I’ve done my share of business-bashing on this blog–pointing out corporate overreach and bad behavior. But as Frank Bruni recently reminded us in a timely and excellent column for the New York Times, there’s a sunny side to greed.
Self-interest has contributed to sanity on a wide number of issues. As Bruni notes,
They’ve been great on the issue of the Confederate flag. Almost immediately after the fatal shooting of nine black churchgoers in Charleston, S.C., several prominent corporate leaders, including the heads of Walmart and Sears, took steps to retire the banner as a public symbol of the South; others made impassioned calls for that.
And when Nikki Haley, the South Carolina governor, said that the Confederate flag at the State House should come down, she did so knowing that Boeing and BMW, two of the state’s major employers, had her back. In fact the state’s chamber of commerce had urged her and other politicians to see the light.
Eli Lilly, American Airlines, Intel and other corporations were crucial to the defeat or amendment of proposed “religious freedom” laws in Indiana, Arkansas and Arizona over the last year and a half. Their leaders weighed in against the measures, which licensed anti-gay discrimination, and put a special kind of pressure on politicians, who had to worry about losing investment and jobs if companies with operations in their states didn’t like what the government was doing.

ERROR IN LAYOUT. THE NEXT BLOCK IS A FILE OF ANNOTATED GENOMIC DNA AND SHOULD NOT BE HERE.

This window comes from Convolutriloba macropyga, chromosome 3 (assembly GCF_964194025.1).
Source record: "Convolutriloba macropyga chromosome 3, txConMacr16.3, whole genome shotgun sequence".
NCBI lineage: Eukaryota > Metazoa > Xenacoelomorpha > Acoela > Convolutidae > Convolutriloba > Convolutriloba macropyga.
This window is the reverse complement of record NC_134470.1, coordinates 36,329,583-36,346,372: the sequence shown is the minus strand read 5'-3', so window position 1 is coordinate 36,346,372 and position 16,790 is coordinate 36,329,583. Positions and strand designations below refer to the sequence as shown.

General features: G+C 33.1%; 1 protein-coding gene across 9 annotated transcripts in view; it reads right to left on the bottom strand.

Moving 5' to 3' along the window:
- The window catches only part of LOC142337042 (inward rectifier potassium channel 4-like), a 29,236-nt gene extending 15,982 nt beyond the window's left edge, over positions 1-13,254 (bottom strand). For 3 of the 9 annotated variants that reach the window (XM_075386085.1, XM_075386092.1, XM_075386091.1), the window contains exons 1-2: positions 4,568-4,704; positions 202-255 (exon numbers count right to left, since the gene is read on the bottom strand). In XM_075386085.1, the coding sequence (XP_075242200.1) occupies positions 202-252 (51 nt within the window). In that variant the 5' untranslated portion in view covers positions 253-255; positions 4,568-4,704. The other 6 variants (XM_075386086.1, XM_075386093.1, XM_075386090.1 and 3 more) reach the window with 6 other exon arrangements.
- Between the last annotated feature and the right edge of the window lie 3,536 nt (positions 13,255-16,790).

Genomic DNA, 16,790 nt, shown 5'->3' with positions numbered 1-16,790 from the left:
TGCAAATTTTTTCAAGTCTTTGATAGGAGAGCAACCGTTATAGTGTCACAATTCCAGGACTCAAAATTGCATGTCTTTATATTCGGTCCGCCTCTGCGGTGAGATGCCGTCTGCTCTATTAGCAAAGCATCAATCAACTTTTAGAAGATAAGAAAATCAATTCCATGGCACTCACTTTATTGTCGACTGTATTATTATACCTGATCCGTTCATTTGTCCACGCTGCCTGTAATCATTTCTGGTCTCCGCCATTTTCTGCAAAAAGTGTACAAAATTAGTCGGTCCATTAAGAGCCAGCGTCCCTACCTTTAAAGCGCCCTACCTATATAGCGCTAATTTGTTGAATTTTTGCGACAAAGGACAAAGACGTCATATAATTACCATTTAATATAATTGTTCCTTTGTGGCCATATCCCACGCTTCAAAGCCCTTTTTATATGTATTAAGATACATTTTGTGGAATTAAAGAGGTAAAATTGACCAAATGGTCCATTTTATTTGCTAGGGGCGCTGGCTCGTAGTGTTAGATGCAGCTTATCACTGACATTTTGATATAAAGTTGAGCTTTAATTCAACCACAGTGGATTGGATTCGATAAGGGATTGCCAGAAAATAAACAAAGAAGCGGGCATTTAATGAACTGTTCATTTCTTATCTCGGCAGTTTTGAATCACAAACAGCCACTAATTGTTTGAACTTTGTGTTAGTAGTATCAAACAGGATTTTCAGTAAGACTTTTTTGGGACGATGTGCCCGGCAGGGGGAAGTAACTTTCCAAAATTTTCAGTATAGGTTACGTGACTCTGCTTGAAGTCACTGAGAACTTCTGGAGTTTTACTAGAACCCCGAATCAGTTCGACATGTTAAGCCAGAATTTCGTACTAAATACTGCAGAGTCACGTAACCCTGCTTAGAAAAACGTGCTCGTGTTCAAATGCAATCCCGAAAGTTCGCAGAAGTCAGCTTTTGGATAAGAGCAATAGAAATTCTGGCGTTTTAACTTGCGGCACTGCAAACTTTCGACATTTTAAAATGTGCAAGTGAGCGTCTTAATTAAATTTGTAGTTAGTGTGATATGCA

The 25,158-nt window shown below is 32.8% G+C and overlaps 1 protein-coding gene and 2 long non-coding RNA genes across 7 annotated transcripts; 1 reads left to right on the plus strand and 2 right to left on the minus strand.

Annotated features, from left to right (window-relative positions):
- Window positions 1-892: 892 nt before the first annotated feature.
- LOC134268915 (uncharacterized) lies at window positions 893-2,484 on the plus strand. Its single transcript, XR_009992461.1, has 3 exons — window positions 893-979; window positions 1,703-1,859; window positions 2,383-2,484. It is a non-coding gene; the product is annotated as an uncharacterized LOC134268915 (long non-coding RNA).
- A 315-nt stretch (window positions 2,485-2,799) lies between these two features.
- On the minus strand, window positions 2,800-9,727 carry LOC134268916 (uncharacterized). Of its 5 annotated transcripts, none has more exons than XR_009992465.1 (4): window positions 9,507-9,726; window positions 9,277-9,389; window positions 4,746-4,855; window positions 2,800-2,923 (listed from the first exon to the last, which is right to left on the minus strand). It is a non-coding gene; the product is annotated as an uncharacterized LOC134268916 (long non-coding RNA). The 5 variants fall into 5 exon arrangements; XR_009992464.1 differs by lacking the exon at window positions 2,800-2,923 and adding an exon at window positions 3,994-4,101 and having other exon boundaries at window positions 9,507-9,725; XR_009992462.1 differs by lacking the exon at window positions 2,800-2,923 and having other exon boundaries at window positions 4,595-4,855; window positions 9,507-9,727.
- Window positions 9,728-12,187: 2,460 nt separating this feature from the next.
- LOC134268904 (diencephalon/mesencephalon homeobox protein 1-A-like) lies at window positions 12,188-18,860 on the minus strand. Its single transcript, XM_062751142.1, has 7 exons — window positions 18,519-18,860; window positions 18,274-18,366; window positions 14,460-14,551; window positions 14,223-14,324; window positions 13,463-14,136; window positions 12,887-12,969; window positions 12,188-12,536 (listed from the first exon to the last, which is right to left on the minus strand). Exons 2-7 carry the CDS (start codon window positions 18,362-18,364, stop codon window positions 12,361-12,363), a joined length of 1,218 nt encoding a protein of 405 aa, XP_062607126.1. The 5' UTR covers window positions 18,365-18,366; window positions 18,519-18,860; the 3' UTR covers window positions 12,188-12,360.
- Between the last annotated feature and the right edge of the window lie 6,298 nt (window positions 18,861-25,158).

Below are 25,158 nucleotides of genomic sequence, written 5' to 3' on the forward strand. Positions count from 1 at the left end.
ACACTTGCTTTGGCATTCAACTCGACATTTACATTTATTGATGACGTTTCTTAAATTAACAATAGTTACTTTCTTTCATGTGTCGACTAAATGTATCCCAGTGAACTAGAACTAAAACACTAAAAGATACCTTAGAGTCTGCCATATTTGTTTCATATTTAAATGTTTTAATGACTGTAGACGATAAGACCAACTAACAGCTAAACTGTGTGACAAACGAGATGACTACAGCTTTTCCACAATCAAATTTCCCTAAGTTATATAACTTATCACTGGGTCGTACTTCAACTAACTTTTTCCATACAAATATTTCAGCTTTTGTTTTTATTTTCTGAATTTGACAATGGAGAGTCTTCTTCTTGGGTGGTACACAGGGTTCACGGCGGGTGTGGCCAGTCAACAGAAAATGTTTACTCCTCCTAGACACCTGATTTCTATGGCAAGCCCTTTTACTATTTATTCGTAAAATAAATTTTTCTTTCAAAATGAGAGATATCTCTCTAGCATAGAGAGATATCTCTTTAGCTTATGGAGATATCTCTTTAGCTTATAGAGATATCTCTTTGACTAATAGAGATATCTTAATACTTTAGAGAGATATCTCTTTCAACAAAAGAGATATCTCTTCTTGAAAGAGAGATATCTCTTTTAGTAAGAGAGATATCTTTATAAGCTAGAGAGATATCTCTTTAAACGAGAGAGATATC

Bruni quotes a business consultant for the observation that successful businesses must be more responsive to the general public than politicians.
If you’re a politician and all you care about is staying in office, you’re worried about a small group of voters in your district who vote in the primary,” he told me, referring to members of the House of Representatives. “If you’re a corporation, you need to be much more in sync with public opinion, because you’re appealing to people across the spectrum.”
Does this sensitivity to the population outweigh the damage that some corporations do to the environment? Does it make up for others’ exploitation of workers? Of course not, but as Bruni notes, “it does force you to admit that corporations aren’t always the bad guys. Sometimes the bottom line matches the common good.”
And it should force those of us who think and write about such matters to make important distinctions. I get angry when people make sweeping generalizations based on race, religion or sexual orientation, because there is no monolithic group. Every human category includes assholes and saints and everything in-between.
That’s equally true of corporations and business enterprises.
The market provides many incentives for good behavior. As I noted yesterday, many existing public policies reward less salutary behaviors, and those need to change.